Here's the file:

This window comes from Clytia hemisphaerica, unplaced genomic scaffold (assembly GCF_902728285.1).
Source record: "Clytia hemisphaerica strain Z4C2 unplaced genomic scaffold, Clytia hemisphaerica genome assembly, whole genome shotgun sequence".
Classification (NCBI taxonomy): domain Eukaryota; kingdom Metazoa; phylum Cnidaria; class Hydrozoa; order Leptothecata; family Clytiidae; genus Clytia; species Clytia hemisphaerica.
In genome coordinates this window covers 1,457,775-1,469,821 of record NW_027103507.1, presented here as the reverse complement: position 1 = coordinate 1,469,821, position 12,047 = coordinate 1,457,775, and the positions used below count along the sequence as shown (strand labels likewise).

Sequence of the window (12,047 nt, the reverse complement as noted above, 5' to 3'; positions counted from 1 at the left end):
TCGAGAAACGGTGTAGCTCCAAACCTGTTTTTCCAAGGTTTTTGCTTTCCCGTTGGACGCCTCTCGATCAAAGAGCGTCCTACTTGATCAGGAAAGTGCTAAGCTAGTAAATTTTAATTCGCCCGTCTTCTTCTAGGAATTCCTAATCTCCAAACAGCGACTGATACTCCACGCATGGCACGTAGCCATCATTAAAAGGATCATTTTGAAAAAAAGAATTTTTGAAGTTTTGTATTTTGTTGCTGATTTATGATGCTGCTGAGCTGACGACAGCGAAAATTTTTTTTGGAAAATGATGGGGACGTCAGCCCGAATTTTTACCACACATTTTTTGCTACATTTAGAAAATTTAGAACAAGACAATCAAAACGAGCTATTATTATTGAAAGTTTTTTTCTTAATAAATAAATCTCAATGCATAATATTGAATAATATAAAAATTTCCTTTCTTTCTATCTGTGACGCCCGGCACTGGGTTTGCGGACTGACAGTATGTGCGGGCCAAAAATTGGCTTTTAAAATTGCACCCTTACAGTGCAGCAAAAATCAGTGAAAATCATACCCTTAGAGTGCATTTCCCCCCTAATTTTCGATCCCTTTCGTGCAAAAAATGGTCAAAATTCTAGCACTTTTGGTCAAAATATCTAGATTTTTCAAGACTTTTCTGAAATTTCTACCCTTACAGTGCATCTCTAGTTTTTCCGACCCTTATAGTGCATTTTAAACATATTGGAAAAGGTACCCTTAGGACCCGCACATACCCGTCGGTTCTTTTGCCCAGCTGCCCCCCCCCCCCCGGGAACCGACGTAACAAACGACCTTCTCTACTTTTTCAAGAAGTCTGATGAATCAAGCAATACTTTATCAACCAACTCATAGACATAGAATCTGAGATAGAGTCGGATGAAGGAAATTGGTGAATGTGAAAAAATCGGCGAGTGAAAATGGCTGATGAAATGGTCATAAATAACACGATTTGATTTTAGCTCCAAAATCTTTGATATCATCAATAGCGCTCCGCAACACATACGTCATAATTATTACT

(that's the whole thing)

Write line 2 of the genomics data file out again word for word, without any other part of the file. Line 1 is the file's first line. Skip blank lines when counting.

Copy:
Source record: "Clytia hemisphaerica strain Z4C2 unplaced genomic scaffold, Clytia hemisphaerica genome assembly, whole genome shotgun sequence".